Trauma Center Density In Urban Areas

The focus of this post is going to be a little different. I’ll be coming up out of the trenches of clinical care, and focusing on trauma systems for a bit. Specifically, I’m going to look at the density of high-level trauma centers in bigger cities. For my non-US readers, this paper is based on data from the States, but is most likely applicable in your countries as well.

Why look at trauma center distribution? More than 80% of the population lives in an urban area of the US. And over the next thirty years, that number will approach 90%. As more people move to the big cities, there are concentrations of homelessness, poverty, mental illness, and violence. This last factor is one of the reasons for trauma center existence, and their distribution is ostensibly one of the reasons to have a trauma system in the first place.

In theory, there should be an optimal number of trauma centers for a given population base. The American College of Surgeons (ACS) created a needs-based assessment tool to predict the optimal number of centers given the population size, trauma volume, EMS transport times, and more. If you are interested, you can download it here.

But has it been followed? Trauma leaders from some of the most established Level I centers in the country performed an analysis of the density of Level I and II centers in 15 of the largest cities in the US. They tried to test what social and economic conditions in an area determined the number of centers available in it, if any.

The cities were determined using information from 2015 census information. The trauma centers in each were identified from ACS or state system information.

Here are the factoids:

  • 14 of 15 cities had multiple Level I or II centers
  • There was a large variation of centers per geographic area covered, ranging from 1 per 150 km sq (Philadelphia) to 1 per 596 km sq (San Antonio)
  • Population density (the population divided by the number of trauma centers) varied from 1:285,000 people in Columbus to 1:870,000 in San Francisco
  • The median minimum distance between centers was 8 km, and varied from 1 km in Houston to 43 km in San Antonio
  • Poverty and unemployment rates were highly correlated to violence rates
  • There was no correlation with trauma center density and social determinants of health or violence rates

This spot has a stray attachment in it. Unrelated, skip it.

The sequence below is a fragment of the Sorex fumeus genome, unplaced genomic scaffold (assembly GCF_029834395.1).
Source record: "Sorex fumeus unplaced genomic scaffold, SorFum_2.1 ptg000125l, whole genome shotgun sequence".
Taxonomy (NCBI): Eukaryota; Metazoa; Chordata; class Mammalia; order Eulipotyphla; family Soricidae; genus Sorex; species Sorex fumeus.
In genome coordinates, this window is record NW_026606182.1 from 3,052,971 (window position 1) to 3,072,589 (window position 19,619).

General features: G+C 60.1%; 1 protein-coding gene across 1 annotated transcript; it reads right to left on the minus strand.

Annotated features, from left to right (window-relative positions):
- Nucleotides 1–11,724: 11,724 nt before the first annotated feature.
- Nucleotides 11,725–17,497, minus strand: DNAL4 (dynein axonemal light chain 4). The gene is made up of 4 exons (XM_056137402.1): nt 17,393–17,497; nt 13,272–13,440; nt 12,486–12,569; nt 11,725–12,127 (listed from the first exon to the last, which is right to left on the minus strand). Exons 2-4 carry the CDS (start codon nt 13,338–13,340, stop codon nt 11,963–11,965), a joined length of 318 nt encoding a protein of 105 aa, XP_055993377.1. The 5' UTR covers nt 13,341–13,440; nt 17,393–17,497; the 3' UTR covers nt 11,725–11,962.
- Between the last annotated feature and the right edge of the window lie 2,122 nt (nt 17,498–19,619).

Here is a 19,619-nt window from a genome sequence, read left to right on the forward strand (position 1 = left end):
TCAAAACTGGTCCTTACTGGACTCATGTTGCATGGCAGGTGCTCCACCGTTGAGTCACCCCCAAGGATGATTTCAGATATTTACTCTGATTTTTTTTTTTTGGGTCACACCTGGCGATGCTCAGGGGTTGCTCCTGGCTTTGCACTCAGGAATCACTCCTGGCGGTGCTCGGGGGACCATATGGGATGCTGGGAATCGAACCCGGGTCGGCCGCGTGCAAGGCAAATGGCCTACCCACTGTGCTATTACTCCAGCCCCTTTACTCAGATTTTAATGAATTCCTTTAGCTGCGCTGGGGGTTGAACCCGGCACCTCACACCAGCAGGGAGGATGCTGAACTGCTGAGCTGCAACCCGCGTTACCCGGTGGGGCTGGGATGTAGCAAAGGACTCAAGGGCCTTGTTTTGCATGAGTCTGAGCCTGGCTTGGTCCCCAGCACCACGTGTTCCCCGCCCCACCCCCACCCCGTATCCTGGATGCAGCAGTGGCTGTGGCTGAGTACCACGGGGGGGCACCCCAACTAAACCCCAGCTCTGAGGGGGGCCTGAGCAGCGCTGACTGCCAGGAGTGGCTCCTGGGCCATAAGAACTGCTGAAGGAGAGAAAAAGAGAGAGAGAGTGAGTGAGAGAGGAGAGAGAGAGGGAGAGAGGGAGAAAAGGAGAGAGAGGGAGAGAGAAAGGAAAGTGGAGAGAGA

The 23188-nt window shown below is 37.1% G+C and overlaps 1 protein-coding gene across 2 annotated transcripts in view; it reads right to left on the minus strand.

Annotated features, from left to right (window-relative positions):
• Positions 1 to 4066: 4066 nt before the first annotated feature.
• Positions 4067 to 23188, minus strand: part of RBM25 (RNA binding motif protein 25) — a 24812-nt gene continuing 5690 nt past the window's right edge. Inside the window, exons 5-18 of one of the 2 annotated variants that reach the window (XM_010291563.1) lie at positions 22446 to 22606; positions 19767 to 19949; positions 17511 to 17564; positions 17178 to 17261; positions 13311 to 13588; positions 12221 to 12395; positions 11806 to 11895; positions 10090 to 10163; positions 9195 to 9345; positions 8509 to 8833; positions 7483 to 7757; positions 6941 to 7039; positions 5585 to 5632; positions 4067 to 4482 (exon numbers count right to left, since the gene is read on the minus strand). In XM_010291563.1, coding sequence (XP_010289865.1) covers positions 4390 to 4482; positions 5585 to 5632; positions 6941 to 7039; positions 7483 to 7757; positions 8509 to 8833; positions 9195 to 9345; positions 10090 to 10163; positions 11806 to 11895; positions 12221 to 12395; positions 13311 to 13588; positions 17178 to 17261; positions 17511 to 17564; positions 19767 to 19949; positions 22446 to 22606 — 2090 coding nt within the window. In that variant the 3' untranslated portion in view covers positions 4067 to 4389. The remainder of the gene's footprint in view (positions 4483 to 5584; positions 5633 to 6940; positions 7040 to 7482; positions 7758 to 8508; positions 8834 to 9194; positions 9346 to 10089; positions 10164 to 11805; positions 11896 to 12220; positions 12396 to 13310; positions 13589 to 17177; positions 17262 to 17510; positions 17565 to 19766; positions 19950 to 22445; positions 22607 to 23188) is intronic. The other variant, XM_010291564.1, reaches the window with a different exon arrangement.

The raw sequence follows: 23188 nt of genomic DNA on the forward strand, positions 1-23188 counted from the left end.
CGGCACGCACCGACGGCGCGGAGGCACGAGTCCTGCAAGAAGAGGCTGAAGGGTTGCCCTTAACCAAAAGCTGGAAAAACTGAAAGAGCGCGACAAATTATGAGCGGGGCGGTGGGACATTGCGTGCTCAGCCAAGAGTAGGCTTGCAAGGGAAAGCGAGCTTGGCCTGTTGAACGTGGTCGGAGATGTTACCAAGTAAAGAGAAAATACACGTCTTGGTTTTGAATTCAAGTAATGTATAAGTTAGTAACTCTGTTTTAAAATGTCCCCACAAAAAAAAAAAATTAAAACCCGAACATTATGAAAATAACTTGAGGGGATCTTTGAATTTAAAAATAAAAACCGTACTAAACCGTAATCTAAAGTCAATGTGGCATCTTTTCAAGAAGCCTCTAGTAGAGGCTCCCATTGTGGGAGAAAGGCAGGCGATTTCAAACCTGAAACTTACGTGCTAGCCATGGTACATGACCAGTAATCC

Bottom line: What does all this mean? It appears that the number and geographic distribution of trauma centers in larger cities has nothing to do with need as measured by the social and economic conditions of the area. More likely, it is related to financial considerations. Trauma center closures in urban areas have disproportionately occurred in the lowest income areas. And it is less likely that new centers will open in these areas.

Obviously, hospitals need to make money to survive. Insurance coverage has become more available to people with lower incomes over the past 10 years. Unfortunately, the reimbursement rates for hospital stays continue to decline slowly. This combination makes it more difficult for a hospital to eke out an existence in one of these areas.

What can be done? Unfortunately, this is one of those many-headed hydra type issues. There are so many competing interests, and the people affected have little representation in the process. Our trauma systems should play a larger part in this, as they are supposed to have some say over the structure and distribution of their centers. Unfortunately, many of them do not have the financial support or the political wherewithal to do this.

Ultimately, I believe that we are working for something that should be considered a common good. Which means that it is up to state and ultimately the federal government to work with all the stakeholders to better control the distribution of this valuable resource. Which means that it is up to the trauma center administrators and trauma leaders to make sure the call is heard by their government leaders who can make things happen.

This is likely to remain a sticky problem during the age of COVID. Resources are needed for more pressing matters right now. But when the time comes, all trauma professionals need to speak up and help work this problem. Get involved with your regional trauma advisory committee. Make sure your state trauma advisory council makes it a priority. And don’t shy away from letting your legislators know about the problem. Otherwise, they will remain blithely unaware and our patients may continue to suffer.